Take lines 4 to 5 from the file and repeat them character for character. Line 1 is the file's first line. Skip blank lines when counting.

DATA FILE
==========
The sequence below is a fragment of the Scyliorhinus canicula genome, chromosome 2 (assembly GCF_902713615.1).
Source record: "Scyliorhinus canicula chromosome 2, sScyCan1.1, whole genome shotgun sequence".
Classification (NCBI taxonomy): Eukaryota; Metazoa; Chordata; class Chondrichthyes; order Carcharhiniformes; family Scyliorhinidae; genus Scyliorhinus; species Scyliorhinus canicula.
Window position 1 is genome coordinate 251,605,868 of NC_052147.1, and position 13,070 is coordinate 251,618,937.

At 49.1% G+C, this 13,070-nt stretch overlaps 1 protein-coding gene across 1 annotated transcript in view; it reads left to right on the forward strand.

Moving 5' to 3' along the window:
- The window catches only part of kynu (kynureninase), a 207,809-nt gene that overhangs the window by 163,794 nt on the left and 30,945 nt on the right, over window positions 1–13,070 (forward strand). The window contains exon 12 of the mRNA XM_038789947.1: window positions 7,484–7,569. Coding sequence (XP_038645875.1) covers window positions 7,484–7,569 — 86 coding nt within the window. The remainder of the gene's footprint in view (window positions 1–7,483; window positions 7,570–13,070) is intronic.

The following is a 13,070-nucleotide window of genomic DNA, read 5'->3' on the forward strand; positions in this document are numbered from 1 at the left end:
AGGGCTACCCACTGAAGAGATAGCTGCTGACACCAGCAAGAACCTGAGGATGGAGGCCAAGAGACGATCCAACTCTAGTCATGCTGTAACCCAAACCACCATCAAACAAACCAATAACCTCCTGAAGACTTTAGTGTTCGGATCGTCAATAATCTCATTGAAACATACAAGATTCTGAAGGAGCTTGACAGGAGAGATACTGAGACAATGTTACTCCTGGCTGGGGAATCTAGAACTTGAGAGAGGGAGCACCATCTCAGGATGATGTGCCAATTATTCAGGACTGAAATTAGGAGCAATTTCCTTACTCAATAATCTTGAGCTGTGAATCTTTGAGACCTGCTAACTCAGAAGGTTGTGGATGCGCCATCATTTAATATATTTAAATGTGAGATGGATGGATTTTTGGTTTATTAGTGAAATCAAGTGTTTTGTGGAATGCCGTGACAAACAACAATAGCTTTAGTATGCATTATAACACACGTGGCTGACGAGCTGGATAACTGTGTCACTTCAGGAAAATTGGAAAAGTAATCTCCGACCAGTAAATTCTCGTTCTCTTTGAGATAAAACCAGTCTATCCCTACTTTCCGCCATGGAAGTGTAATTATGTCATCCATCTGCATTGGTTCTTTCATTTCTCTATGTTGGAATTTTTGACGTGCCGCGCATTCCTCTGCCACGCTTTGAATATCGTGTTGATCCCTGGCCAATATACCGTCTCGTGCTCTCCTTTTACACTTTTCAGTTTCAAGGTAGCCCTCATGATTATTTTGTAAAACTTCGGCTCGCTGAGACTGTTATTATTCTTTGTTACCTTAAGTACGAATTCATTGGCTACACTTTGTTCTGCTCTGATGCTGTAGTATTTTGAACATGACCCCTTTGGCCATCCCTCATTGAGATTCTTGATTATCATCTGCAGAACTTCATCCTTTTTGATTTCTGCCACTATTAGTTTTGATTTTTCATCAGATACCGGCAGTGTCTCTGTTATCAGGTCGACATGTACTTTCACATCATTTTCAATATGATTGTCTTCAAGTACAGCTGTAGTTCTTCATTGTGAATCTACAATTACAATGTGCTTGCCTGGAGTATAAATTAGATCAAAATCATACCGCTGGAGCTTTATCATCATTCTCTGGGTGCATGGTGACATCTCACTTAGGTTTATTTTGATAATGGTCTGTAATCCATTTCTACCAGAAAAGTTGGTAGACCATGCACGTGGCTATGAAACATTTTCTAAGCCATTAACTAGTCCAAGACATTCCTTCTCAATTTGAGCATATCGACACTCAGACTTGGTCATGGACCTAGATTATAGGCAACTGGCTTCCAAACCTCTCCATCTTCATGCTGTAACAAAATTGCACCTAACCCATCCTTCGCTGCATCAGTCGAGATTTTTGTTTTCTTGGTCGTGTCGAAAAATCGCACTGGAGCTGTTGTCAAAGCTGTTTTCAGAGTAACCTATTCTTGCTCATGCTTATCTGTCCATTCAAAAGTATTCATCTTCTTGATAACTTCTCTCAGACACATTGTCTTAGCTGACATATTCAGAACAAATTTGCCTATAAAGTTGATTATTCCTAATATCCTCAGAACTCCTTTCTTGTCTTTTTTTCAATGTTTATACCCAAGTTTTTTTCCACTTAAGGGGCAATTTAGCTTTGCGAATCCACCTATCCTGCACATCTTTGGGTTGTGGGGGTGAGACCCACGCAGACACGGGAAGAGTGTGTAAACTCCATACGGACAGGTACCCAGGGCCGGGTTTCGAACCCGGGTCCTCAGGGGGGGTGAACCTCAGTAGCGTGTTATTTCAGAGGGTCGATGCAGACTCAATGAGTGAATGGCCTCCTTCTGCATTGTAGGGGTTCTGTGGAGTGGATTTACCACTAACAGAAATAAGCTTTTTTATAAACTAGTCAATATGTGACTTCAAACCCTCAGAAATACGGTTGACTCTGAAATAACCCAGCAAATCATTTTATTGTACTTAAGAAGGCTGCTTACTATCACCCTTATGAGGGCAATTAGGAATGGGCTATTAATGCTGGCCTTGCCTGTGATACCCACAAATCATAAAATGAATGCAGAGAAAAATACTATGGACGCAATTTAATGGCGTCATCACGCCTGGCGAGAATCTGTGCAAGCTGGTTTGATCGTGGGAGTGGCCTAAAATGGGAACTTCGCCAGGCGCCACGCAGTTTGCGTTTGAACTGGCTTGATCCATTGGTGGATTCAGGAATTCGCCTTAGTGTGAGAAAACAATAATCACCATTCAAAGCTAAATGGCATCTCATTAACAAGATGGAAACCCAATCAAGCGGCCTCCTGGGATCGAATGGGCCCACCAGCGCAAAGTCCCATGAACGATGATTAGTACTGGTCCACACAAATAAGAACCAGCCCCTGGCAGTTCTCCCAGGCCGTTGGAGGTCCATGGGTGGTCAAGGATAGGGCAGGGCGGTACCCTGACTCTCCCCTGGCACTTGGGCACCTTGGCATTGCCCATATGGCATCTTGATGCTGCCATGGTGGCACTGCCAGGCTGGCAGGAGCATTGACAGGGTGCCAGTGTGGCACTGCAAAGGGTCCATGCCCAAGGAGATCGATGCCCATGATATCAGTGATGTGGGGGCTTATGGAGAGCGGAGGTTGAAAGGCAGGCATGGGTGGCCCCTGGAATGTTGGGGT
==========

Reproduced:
Window position 1 is genome coordinate 251,605,868 of NC_052147.1, and position 13,070 is coordinate 251,618,937.

At 49.1% G+C, this 13,070-nt stretch overlaps 1 protein-coding gene across 1 annotated transcript in view; it reads left to right on the forward strand.